(Photo by Flickr user peacearena)
National Review Online is downplaying the seriousness of an Oklahoma law currently before the Supreme Court that forces doctors to ignore safe and accepted medical practice when prescribing the drug RU-486 for medication abortions.
In response to a New York Times blog by legal expert Linda Greenhouse highlighting Oklahoma's appeal of a state supreme court decision that held its new restrictions on the use of RU-486 blatantly violated reproductive rights precedent, the NRO accused Greenhouse of "put[ting Supreme Court Justice Anthony] Kennedy on notice of how he will be treated by the liberal media if he doesn't toe their line in this term's controversial cases." From NRO:
[The case from Oklahoma, Cline v. Oklahoma Coalition for Reproductive Justice,] gives the Court the opportunity to clarify the ambiguous "undue burden" test Casey [v. Planned Parenthood, a 1992 Supreme Court case that allowed states to impose restrictions on access to abortion as long as they did not create an "undue burden" on women] applied to regulations of abortion. Given Kennedy's affection for Casey, there is little likelihood the Court would use this opportunity to overturn that decision, but it could give some a content to the characteristically amorphous standard conceived by Kennedy, Souter, and O'Connor in their plurality opinion. And, from my perspective at least, it seems evident that only an incredibly broad reading of "undue burden" would suffice to overturn the Oklahoma law. After all, it simply adopts the determination of the FDA and still leaves ample other methods of abortion open to women.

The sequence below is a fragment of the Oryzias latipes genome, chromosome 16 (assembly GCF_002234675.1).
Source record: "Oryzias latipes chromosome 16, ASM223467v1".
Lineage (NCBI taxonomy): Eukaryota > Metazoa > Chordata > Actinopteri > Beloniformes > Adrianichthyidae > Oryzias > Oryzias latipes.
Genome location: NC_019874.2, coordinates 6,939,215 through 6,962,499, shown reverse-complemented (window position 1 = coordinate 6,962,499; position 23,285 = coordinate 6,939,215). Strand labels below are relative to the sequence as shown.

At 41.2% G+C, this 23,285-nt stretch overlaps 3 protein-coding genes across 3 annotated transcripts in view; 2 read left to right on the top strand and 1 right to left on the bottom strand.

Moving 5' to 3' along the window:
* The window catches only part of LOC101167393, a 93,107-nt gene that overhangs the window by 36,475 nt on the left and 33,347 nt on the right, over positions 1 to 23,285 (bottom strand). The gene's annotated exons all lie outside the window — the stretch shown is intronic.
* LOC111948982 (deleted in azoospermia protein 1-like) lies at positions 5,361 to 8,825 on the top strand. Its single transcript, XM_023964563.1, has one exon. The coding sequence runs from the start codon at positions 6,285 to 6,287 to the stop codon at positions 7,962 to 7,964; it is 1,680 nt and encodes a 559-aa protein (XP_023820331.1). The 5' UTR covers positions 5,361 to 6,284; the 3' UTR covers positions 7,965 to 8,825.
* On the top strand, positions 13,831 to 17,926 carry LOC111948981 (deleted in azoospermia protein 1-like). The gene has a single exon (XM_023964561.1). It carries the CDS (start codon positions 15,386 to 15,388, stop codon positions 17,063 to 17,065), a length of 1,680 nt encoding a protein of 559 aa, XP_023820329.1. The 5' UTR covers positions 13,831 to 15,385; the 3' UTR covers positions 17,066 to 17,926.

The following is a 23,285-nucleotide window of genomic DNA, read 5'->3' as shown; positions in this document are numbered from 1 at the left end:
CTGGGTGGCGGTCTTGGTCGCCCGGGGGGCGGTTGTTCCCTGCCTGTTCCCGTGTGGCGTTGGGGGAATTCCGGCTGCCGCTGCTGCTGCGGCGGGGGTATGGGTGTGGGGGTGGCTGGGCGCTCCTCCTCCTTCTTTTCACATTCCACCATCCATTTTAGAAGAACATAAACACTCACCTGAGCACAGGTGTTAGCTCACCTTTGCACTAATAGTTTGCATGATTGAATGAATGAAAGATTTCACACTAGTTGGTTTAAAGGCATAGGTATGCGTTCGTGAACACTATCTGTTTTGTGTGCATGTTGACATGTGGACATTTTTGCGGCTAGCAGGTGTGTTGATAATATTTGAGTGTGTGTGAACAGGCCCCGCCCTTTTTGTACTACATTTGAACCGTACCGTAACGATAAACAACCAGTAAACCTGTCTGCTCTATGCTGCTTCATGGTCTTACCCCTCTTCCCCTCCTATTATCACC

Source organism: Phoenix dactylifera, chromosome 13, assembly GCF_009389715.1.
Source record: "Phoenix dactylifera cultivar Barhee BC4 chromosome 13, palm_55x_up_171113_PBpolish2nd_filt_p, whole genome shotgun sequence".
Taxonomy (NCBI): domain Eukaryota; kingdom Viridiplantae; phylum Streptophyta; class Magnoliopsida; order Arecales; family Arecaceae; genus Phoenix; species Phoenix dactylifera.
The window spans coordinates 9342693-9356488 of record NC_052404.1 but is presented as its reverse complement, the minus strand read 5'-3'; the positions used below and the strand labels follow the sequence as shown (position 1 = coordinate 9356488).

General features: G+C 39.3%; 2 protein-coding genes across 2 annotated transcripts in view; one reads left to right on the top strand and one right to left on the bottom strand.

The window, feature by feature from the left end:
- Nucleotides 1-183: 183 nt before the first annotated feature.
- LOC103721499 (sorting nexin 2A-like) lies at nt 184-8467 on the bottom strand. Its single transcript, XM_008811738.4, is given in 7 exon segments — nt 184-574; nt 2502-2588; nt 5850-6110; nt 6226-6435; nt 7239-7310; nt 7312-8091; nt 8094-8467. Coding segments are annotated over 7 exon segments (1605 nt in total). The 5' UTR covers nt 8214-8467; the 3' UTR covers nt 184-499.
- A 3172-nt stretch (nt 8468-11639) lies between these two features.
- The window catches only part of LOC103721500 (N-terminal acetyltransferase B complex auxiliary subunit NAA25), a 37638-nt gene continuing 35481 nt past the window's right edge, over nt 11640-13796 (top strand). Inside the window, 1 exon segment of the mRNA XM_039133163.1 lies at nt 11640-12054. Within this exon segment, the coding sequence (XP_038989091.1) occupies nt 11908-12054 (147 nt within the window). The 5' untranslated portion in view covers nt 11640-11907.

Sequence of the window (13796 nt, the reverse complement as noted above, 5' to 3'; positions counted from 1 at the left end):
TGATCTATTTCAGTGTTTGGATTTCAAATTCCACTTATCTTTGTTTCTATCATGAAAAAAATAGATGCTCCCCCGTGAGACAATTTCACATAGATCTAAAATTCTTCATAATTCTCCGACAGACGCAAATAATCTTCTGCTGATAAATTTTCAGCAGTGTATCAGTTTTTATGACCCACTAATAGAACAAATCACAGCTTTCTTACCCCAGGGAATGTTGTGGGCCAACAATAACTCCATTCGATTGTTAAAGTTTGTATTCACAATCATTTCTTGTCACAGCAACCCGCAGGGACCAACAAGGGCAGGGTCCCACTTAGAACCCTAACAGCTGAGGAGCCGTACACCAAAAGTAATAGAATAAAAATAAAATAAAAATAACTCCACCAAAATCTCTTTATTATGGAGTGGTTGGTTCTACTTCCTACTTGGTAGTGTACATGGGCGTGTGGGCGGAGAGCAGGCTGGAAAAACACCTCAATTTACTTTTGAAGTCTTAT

But in discussing the Supreme Court's decision to review Cline, NRO fails to mention that in order to "adopt the determination of the FDA," doctors will have to follow guidelines that most consider to be woefully outdated.
When RU-486 was first approved in 2000, the FDA initially recommended that doctors prescribe 600 milligrams of the drug. Research over the last 13 years, however, has shown that just 200 milligrams of the drug is safe and effective. NRO ignored Greenhouse's observation that "[t]he 200-milligram regimen is so widely accepted that the 600-milligram dose is now considered bad medicine, and many doctors would refuse the procedure entirely rather than follow the old guideline."
Unsurprisingly, doctors have chosen to give their patients less medication by prescribing these "off-label" dosages, a common practice that occurs in the years following any drug's introduction to the market, after more research indicates better ways to administer the drug. Emily Bazelon at Slate explains:
What's fascinating and brilliant about the law is the requirement that doctors follow FDA protocol for prescribing medication. Doesn't that sound like a good idea? The problem is that it's not how medicine works. To act otherwise in the case of medical abortion is to treat the doctors who prescribe these drugs--and their patients--as some lower, suspect class.